In general, assuming no loudness compensation used/needed, as far as I'm aware the need for a "house curve" comes from the fact you want your speakers to sound "right" in your room and do it by using a microphone that registers reflections and direct sound in the same way, while your ears actually separate the reflected sound from the direct sound (at least to some degree, and at least at the higher frequencies). The shape of the target curve tries to compensate for that difference (ears vs microphone), at in the best way that is possible by just changing the curve.

At the higher frequencies adjusting the target curve might still not be good enough, though, depending on your room, and you might have to just limit the correction frequencies to avoid poor correction at higher frequencies that you couldn't "fix" even with a better target curve.


Seems like some mix in loudness compensation into their target curve, even though it seems like that isn't the original purpose of a target curve, simply because their system doesn't provide a workable loudness compensation or that the available loudness compensation is not satisfactory.
 

Newman

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That is true by definition, sort of, but still, you could be both right depending on the context. For example, the so called Harman curve is clearly based on "preference" as found in the Harman studies, and from based on what Dr. Olive said about the level used in listening tests, the so called Harman curve might have been based on levels below reference. If that's the case then Audyssey's DEQ curves that vary with volume level may actually work similar to the Harman curve(s) (+/- obviously..) at the listening level(s) Harman used in their study (or studies?). So in a sense, all such curves could be said as based on personal preference as well as on the science of human hearing.:)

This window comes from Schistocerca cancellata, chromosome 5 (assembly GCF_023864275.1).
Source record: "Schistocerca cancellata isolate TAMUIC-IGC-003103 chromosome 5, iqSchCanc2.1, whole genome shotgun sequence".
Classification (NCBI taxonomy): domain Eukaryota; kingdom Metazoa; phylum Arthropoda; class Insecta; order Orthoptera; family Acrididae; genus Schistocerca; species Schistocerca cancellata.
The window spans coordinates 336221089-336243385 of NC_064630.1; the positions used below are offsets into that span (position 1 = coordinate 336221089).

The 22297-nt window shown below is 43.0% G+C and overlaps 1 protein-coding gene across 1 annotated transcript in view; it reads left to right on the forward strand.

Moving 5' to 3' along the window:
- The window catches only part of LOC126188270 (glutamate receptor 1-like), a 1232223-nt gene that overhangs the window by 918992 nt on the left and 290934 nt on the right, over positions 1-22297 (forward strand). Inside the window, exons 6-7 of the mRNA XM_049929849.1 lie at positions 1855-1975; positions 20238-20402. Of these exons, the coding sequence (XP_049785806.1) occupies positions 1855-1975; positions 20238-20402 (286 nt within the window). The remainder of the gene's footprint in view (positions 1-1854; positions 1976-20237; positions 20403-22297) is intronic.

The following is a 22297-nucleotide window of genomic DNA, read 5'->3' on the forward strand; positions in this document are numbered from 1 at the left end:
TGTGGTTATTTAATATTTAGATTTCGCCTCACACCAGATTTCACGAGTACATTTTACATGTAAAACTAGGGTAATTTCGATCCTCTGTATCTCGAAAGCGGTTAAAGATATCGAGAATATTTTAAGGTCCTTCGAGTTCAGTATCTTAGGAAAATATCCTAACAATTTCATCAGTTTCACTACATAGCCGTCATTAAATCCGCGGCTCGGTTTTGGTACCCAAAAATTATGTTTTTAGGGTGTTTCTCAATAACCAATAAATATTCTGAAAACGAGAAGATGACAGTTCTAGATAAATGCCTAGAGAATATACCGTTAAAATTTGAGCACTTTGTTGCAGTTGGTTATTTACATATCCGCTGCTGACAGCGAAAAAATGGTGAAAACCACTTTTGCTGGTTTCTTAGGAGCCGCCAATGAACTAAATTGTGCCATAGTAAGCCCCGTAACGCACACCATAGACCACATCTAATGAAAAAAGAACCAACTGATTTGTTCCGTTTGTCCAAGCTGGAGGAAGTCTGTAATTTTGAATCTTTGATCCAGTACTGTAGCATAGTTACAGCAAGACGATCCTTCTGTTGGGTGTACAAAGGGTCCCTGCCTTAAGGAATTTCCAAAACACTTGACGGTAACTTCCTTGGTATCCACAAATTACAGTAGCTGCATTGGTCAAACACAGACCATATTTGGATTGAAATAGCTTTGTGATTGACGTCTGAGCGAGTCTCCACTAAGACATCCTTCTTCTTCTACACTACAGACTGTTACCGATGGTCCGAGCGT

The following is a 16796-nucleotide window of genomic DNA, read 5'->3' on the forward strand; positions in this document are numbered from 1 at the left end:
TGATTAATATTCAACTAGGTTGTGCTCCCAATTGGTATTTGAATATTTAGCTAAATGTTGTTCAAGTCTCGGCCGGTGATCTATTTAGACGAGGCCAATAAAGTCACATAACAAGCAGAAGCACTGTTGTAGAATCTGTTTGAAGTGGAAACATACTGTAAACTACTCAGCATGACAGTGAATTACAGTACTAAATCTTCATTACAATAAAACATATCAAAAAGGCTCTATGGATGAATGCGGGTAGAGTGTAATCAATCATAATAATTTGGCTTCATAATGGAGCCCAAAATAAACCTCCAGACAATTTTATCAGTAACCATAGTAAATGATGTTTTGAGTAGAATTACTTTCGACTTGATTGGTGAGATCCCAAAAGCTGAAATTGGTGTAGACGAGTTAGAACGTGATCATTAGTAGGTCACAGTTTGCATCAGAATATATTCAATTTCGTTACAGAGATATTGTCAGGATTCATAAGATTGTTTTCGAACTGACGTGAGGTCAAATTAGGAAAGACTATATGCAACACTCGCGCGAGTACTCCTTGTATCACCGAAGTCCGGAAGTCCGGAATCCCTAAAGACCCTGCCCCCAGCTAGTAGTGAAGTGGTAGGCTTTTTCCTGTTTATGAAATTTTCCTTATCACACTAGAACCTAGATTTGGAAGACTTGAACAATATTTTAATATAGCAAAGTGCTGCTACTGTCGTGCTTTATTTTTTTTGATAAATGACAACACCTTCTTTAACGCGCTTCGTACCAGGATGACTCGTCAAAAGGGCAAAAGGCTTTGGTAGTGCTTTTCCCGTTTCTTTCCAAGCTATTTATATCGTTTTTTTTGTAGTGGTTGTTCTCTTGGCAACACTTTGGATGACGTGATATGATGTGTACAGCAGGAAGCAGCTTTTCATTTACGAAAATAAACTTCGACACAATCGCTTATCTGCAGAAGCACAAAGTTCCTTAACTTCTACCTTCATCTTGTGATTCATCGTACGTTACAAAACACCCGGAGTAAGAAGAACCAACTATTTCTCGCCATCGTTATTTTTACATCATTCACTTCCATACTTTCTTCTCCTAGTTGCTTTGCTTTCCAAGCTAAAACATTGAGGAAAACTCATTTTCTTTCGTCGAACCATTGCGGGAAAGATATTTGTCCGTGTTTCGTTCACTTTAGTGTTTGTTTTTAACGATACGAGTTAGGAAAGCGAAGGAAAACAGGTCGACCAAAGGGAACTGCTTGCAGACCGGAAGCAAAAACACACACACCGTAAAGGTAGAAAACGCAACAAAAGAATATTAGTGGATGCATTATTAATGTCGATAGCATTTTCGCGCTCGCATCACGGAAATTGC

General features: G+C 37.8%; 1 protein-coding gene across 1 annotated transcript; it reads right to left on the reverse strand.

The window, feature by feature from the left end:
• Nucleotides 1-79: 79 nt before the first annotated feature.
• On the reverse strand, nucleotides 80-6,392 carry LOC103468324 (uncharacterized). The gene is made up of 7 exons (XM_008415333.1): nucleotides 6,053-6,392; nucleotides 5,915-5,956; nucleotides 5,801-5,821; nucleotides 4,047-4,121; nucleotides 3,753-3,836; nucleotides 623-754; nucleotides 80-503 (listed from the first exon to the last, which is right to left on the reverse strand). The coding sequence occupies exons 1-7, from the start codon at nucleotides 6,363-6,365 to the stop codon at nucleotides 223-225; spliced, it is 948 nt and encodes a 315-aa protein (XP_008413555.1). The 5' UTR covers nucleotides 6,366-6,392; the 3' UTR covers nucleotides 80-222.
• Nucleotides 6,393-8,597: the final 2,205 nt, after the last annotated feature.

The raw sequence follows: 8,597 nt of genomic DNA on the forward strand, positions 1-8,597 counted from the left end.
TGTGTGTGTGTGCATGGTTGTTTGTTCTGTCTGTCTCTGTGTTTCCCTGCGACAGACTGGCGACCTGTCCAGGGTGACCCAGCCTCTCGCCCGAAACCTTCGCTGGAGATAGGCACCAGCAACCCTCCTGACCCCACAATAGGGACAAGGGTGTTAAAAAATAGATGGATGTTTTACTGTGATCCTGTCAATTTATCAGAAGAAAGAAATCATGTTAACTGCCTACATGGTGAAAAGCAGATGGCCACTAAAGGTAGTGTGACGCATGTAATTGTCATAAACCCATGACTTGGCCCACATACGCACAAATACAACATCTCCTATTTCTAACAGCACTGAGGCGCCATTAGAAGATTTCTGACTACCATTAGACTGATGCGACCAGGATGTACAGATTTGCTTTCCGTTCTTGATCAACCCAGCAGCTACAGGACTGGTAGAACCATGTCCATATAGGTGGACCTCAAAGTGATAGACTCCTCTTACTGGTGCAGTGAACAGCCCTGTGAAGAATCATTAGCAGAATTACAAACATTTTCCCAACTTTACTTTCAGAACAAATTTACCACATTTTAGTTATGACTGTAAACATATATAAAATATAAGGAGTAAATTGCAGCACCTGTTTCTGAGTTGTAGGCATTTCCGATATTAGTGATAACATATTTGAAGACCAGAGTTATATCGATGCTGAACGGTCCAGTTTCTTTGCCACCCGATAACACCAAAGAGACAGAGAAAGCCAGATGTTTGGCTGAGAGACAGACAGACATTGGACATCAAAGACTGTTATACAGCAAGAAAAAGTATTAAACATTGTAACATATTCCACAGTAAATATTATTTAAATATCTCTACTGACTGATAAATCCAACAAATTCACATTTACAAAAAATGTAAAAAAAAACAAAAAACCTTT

The Olive experiments were at a sufficient level that ’quietness compensation’ does not come into play.

So, not a factor.
 

Sal1950

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That is a good point – I would have to see what dB level was used in the studies as that definitely affects how much bass people will add.
Audyssey DEQ provides the option of setting the "0" db level.
Maybe already covered here?
DEQ.png
 

Galz

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I also like to select 15 dB for some extra bass but without twhomping the whole house.

The value chosen here mostly represents what level whoever mixed the original content was listening at. For movies, often 0 is the best choice (although as I understand, nowadays it's not so much a given fact). For much else, 10 is usually a good value. But there aren't any rules (except for movies, and even then it seems like the rules are sometimes broken). Of course, if you don't use DEQ and rely on your house curve, you might have even more trouble adjusting it on the go for different content. Eventually, as far as I understand, the loudness correction depends on the difference between the mastering level and the actual level, so as long as that difference is constant you could keep the same curve. But of course, there is no way to guarantee this difference is actually constant even if you always listen at the same level.

Seems like the only way to never need loudness compensation (or be able to keep a constant one integrated in the target curve) is if you always (or at least when caring about the quality) adjust the volume level until everything sounds balanced. Although for for different content that level could end up being a different one.